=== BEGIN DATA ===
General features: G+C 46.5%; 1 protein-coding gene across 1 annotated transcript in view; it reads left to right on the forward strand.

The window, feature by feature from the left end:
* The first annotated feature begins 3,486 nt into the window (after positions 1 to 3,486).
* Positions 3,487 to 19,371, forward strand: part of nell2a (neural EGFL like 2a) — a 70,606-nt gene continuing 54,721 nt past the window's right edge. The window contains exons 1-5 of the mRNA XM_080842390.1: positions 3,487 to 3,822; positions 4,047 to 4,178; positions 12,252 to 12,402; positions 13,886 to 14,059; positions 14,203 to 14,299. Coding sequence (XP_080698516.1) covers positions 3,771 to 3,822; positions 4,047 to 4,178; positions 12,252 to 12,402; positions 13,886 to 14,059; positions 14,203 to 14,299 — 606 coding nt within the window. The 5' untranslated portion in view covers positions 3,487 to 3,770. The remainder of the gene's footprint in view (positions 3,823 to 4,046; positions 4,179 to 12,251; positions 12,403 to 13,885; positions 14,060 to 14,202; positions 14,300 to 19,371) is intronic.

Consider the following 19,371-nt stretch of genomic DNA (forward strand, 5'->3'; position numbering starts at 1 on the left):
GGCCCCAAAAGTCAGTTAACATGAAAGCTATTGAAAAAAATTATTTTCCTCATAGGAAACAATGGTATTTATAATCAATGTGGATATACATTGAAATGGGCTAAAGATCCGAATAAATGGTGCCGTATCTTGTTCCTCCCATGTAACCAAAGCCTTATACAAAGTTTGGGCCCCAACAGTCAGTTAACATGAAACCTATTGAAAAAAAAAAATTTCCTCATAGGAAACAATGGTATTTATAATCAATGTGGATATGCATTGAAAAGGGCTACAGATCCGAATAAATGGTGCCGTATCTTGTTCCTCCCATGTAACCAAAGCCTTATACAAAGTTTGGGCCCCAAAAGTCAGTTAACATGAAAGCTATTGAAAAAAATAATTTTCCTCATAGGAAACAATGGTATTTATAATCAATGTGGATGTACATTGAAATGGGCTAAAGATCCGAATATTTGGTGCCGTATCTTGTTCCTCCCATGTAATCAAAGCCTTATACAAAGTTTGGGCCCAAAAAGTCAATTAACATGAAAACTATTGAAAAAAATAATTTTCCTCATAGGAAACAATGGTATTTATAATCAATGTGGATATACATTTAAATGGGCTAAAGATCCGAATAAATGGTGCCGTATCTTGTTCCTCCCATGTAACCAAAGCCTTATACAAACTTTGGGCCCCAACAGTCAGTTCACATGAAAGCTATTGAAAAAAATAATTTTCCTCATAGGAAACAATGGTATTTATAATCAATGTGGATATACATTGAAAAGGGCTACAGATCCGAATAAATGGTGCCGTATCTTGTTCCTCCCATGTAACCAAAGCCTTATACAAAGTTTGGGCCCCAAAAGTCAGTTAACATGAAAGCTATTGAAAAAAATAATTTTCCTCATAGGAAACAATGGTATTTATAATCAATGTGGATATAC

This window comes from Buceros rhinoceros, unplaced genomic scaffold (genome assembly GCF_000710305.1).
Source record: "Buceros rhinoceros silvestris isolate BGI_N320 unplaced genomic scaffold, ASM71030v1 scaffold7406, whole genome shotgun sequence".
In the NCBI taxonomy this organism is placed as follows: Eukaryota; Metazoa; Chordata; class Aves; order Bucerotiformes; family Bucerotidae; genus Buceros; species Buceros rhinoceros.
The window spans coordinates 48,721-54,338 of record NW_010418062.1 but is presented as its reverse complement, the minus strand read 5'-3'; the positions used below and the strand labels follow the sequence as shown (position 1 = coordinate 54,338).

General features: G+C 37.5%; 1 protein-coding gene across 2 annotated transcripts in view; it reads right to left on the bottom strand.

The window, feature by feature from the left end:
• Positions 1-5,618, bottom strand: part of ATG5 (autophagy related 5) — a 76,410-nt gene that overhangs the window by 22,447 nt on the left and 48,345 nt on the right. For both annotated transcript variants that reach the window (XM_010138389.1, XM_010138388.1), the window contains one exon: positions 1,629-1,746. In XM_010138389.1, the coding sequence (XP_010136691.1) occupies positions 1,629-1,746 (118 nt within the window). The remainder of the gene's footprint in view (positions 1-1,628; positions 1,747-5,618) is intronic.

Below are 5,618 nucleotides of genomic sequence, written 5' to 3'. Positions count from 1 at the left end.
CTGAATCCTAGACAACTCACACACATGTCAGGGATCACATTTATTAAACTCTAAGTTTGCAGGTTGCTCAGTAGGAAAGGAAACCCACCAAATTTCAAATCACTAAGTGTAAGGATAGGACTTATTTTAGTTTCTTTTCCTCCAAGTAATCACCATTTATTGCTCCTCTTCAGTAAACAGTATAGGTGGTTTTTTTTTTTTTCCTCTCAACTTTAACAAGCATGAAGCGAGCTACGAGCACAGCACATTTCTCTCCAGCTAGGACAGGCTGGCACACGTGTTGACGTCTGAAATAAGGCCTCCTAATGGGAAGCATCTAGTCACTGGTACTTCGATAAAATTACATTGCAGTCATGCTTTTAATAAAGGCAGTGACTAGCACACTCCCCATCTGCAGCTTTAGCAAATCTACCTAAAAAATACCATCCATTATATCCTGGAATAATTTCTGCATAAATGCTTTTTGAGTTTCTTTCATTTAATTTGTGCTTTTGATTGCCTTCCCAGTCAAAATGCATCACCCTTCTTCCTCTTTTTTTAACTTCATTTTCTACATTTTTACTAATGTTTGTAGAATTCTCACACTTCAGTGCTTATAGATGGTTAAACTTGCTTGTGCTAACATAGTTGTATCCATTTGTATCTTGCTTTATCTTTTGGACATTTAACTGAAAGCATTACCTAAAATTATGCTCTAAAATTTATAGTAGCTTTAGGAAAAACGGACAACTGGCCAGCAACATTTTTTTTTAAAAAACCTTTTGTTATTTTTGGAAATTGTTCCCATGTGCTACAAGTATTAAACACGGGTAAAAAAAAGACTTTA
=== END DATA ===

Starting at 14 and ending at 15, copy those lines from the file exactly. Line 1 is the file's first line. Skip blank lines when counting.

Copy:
Below are 5,618 nucleotides of genomic sequence, written 5' to 3'. Positions count from 1 at the left end.
CTGAATCCTAGACAACTCACACACATGTCAGGGATCACATTTATTAAACTCTAAGTTTGCAGGTTGCTCAGTAGGAAAGGAAACCCACCAAATTTCAAATCACTAAGTGTAAGGATAGGACTTATTTTAGTTTCTTTTCCTCCAAGTAATCACCATTTATTGCTCCTCTTCAGTAAACAGTATAGGTGGTTTTTTTTTTTTTCCTCTCAACTTTAACAAGCATGAAGCGAGCTACGAGCACAGCACATTTCTCTCCAGCTAGGACAGGCTGGCACACGTGTTGACGTCTGAAATAAGGCCTCCTAATGGGAAGCATCTAGTCACTGGTACTTCGATAAAATTACATTGCAGTCATGCTTTTAATAAAGGCAGTGACTAGCACACTCCCCATCTGCAGCTTTAGCAAATCTACCTAAAAAATACCATCCATTATATCCTGGAATAATTTCTGCATAAATGCTTTTTGAGTTTCTTTCATTTAATTTGTGCTTTTGATTGCCTTCCCAGTCAAAATGCATCACCCTTCTTCCTCTTTTTTTAACTTCATTTTCTACATTTTTACTAATGTTTGTAGAATTCTCACACTTCAGTGCTTATAGATGGTTAAACTTGCTTGTGCTAACATAGTTGTATCCATTTGTATCTTGCTTTATCTTTTGGACATTTAACTGAAAGCATTACCTAAAATTATGCTCTAAAATTTATAGTAGCTTTAGGAAAAACGGACAACTGGCCAGCAACATTTTTTTTTAAAAAACCTTTTGTTATTTTTGGAAATTGTTCCCATGTGCTACAAGTATTAAACACGGGTAAAAAAAAGACTTTA